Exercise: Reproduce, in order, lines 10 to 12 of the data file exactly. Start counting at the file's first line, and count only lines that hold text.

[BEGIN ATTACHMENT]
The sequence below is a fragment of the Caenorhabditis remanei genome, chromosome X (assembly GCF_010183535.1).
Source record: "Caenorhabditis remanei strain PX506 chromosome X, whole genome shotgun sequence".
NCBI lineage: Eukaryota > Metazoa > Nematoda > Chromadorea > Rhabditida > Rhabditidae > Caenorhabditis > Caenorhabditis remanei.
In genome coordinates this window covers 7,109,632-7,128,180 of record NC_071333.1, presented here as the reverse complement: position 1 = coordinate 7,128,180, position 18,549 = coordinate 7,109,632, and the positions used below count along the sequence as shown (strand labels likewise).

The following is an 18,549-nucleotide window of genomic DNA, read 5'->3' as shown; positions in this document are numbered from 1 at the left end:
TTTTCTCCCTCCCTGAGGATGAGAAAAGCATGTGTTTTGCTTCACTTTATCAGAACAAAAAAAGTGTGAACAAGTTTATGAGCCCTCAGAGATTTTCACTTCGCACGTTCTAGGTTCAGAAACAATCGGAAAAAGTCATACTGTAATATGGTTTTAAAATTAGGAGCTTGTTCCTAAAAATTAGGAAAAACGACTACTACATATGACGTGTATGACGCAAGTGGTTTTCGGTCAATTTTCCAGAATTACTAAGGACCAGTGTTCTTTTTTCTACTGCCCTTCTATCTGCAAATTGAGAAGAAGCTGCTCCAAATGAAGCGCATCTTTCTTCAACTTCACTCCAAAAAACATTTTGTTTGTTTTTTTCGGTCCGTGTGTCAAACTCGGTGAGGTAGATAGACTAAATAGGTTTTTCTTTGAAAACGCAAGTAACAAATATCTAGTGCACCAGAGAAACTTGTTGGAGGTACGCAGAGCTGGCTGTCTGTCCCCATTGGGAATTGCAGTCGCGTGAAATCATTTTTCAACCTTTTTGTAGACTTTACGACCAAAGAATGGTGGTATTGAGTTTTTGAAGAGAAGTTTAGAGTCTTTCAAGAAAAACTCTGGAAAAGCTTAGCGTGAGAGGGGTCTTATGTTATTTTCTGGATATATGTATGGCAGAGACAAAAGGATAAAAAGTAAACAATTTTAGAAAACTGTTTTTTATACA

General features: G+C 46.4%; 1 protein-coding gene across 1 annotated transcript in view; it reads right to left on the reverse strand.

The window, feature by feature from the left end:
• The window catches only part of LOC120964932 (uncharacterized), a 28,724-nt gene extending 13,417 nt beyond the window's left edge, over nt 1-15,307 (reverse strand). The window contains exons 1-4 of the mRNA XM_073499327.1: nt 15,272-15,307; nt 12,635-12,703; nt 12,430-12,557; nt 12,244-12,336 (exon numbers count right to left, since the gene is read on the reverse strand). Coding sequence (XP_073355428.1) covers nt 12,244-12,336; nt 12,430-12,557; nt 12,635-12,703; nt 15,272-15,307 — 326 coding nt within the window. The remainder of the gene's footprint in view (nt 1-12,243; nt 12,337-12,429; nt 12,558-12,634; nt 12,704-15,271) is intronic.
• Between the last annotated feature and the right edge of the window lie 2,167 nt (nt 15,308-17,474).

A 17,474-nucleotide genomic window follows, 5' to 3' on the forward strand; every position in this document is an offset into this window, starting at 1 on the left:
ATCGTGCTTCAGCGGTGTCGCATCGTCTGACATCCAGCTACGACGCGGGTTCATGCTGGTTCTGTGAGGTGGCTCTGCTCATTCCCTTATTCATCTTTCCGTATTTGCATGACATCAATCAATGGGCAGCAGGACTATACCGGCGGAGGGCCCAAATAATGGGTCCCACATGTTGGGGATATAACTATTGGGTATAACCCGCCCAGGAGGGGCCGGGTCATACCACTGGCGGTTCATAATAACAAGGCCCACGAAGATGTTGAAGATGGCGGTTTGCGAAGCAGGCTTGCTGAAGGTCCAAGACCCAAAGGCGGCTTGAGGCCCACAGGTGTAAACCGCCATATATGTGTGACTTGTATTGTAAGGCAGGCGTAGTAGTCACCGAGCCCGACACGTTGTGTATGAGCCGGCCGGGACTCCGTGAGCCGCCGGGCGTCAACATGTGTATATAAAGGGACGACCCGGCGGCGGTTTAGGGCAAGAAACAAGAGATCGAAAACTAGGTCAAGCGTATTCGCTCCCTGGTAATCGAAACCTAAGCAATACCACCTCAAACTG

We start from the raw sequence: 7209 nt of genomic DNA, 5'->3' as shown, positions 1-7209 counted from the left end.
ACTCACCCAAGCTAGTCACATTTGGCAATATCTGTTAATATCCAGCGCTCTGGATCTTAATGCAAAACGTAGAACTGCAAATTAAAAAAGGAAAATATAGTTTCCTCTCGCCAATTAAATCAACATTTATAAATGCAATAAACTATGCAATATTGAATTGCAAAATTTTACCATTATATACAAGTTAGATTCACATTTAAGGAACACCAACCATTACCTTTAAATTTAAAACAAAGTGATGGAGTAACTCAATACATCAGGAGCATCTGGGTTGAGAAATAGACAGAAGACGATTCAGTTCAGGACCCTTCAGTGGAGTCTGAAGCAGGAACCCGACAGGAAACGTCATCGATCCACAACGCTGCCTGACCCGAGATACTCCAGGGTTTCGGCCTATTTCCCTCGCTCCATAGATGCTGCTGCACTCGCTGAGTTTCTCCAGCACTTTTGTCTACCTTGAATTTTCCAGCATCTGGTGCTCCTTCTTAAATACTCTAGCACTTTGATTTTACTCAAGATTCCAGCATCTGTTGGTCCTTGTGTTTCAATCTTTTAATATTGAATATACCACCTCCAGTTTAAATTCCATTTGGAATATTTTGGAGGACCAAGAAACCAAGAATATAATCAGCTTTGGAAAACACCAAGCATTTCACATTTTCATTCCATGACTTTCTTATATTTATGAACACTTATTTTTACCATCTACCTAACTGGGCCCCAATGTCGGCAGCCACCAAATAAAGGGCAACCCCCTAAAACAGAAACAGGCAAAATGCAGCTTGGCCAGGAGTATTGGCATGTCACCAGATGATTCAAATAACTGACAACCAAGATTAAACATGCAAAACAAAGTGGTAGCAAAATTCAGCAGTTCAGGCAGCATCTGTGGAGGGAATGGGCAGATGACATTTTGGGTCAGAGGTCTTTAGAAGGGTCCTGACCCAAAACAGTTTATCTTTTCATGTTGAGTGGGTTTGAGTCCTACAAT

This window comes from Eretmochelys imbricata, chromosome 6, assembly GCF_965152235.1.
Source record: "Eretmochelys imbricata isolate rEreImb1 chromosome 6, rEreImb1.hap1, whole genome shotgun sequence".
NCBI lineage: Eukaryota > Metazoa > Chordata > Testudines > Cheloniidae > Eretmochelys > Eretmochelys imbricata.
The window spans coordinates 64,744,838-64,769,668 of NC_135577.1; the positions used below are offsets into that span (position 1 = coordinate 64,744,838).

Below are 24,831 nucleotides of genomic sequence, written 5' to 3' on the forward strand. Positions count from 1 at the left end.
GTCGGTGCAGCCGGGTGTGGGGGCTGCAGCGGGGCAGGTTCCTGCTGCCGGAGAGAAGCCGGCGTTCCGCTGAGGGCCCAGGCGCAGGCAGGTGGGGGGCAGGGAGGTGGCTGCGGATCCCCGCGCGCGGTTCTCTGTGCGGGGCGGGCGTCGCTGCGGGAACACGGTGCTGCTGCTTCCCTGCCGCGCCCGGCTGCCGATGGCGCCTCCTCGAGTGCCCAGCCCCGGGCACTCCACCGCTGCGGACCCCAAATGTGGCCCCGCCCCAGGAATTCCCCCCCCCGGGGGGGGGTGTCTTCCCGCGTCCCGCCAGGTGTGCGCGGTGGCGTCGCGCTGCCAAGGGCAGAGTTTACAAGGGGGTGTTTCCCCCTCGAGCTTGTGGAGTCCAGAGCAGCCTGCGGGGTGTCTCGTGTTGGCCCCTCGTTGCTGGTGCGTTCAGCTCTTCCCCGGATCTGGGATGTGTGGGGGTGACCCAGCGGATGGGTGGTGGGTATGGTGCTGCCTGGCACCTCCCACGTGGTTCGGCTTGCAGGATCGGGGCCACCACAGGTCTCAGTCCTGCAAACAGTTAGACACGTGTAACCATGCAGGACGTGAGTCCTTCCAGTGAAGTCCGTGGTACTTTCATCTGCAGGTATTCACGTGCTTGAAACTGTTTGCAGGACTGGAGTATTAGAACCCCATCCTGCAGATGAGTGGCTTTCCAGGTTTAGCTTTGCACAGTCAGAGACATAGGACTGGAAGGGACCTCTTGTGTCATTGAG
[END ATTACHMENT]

• Between the last annotated feature and the right edge of the window lie 2,167 nt (nt 15,308-17,474).

A 17,474-nucleotide genomic window follows, 5' to 3' on the forward strand; every position in this document is an offset into this window, starting at 1 on the left:
ATCGTGCTTCAGCGGTGTCGCATCGTCTGACATCCAGCTACGACGCGGGTTCATGCTGGTTCTGTGAGGTGGCTCTGCTCATTCCCTTATTCATCTTTCCGTATTTGCATGACATCAATCAATGGGCAGCAGGACTATACCGGCGGAGGGCCCAAATAATGGGTCCCACATGTTGGGGATATAACTATTGGGTATAACCCGCCCAGGAGGGGCCGGGTCATACCACTGGCGGTTCATAATAACAAGGCCCACGAAGATGTTGAAGATGGCGGTTTGCGAAGCAGGCTTGCTGAAGGTCCAAGACCCAAAGGCGGCTTGAGGCCCACAGGTGTAAACCGCCATATATGTGTGACTTGTATTGTAAGGCAGGCGTAGTAGTCACCGAGCCCGACACGTTGTGTATGAGCCGGCCGGGACTCCGTGAGCCGCCGGGCGTCAACATGTGTATATAAAGGGACGACCCGGCGGCGGTTTAGGGCAAGAAACAAGAGATCGAAAACTAGGTCAAGCGTATTCGCTCCCTGGTAATCGAAACCTAAGCAATACCACCTCAAACTG